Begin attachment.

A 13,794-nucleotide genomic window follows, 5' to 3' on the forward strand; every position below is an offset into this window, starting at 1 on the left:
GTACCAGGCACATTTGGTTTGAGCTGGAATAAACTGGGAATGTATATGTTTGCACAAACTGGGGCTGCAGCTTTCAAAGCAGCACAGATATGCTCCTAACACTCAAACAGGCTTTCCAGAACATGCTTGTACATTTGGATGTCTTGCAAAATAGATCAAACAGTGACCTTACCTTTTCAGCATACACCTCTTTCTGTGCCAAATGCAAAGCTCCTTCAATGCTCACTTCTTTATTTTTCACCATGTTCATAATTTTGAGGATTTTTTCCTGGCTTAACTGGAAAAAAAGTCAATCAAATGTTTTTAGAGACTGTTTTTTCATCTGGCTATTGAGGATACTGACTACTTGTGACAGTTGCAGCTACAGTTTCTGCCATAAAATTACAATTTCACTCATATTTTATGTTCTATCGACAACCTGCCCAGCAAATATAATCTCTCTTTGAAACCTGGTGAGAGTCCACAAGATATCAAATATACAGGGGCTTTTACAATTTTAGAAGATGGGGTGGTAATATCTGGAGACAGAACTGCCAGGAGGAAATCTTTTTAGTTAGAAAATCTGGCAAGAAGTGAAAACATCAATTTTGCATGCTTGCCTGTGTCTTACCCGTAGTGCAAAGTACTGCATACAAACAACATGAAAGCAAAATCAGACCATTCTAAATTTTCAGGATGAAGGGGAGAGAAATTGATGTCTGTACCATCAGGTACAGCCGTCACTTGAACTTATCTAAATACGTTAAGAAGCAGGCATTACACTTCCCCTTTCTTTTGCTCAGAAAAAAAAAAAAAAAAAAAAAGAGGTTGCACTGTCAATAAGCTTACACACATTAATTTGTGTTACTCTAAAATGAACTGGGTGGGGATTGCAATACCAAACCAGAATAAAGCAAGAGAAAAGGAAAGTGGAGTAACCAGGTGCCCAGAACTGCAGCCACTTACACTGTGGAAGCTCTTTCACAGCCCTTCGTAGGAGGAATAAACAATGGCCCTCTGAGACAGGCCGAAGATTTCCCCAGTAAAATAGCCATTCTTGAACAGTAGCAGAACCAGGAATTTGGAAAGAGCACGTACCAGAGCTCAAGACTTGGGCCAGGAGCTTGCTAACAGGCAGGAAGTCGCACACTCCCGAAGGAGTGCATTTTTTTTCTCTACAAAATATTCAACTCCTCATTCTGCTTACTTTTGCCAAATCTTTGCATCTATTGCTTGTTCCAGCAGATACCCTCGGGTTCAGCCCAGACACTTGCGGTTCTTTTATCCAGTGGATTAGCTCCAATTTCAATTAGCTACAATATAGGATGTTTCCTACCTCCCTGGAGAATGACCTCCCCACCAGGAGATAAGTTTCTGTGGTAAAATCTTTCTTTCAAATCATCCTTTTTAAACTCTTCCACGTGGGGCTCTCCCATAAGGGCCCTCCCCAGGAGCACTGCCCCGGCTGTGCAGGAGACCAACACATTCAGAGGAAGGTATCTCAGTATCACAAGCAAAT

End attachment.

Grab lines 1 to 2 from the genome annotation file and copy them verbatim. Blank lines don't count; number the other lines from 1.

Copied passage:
A 13,794-nucleotide genomic window follows, 5' to 3' on the forward strand; every position below is an offset into this window, starting at 1 on the left:
GTACCAGGCACATTTGGTTTGAGCTGGAATAAACTGGGAATGTATATGTTTGCACAAACTGGGGCTGCAGCTTTCAAAGCAGCACAGATATGCTCCTAACACTCAAACAGGCTTTCCAGAACATGCTTGTACATTTGGATGTCTTGCAAAATAGATCAAACAGTGACCTTACCTTTTCAGCATACACCTCTTTCTGTGCCAAATGCAAAGCTCCTTCAATGCTCACTTCTTTATTTTTCACCATGTTCATAATTTTGAGGATTTTTTCCTGGCTTAACTGGAAAAAAAGTCAATCAAATGTTTTTAGAGACTGTTTTTTCATCTGGCTATTGAGGATACTGACTACTTGTGACAGTTGCAGCTACAGTTTCTGCCATAAAATTACAATTTCACTCATATTTTATGTTCTATCGACAACCTGCCCAGCAAATATAATCTCTCTTTGAAACCTGGTGAGAGTCCACAAGATATCAAATATACAGGGGCTTTTACAATTTTAGAAGATGGGGTGGTAATATCTGGAGACAGAACTGCCAGGAGGAAATCTTTTTAGTTAGAAAATCTGGCAAGAAGTGAAAACATCAATTTTGCATGCTTGCCTGTGTCTTACCCGTAGTGCAAAGTACTGCATACAAACAACATGAAAGCAAAATCAGACCATTCTAAATTTTCAGGATGAAGGGGAGAGAAATTGATGTCTGTACCATCAGGTACAGCCGTCACTTGAACTTATCTAAATACGTTAAGAAGCAGGCATTACACTTCCCCTTTCTTTTGCTCAGAAAAAAAAAAAAAAAAAAAAAGAGGTTGCACTGTCAATAAGCTTACACACATTAATTTGTGTTACTCTAAAATGAACTGGGTGGGGATTGCAATACCAAACCAGAATAAAGCAAGAGAAAAGGAAAGTGGAGTAACCAGGTGCCCAGAACTGCAGCCACTTACACTGTGGAAGCTCTTTCACAGCCCTTCGTAGGAGGAATAAACAATGGCCCTCTGAGACAGGCCGAAGATTTCCCCAGTAAAATAGCCATTCTTGAACAGTAGCAGAACCAGGAATTTGGAAAGAGCACGTACCAGAGCTCAAGACTTGGGCCAGGAGCTTGCTAACAGGCAGGAAGTCGCACACTCCCGAAGGAGTGCATTTTTTTTCTCTACAAAATATTCAACTCCTCATTCTGCTTACTTTTGCCAAATCTTTGCATCTATTGCTTGTTCCAGCAGATACCCTCGGGTTCAGCCCAGACACTTGCGGTTCTTTTATCCAGTGGATTAGCTCCAATTTCAATTAGCTACAATATAGGATGTTTCCTACCTCCCTGGAGAATGACCTCCCCACCAGGAGATAAGTTTCTGTGGTAAAATCTTTCTTTCAAATCATCCTTTTTAAACTCTTCCACGTGGGGCTCTCCCATAAGGGCCCTCCCCAGGAGCACTGCCCCGGCTGTGCAGGAGACCAACACATTCAGAGGAAGGTATCTCAGTATCACAAGCAAAT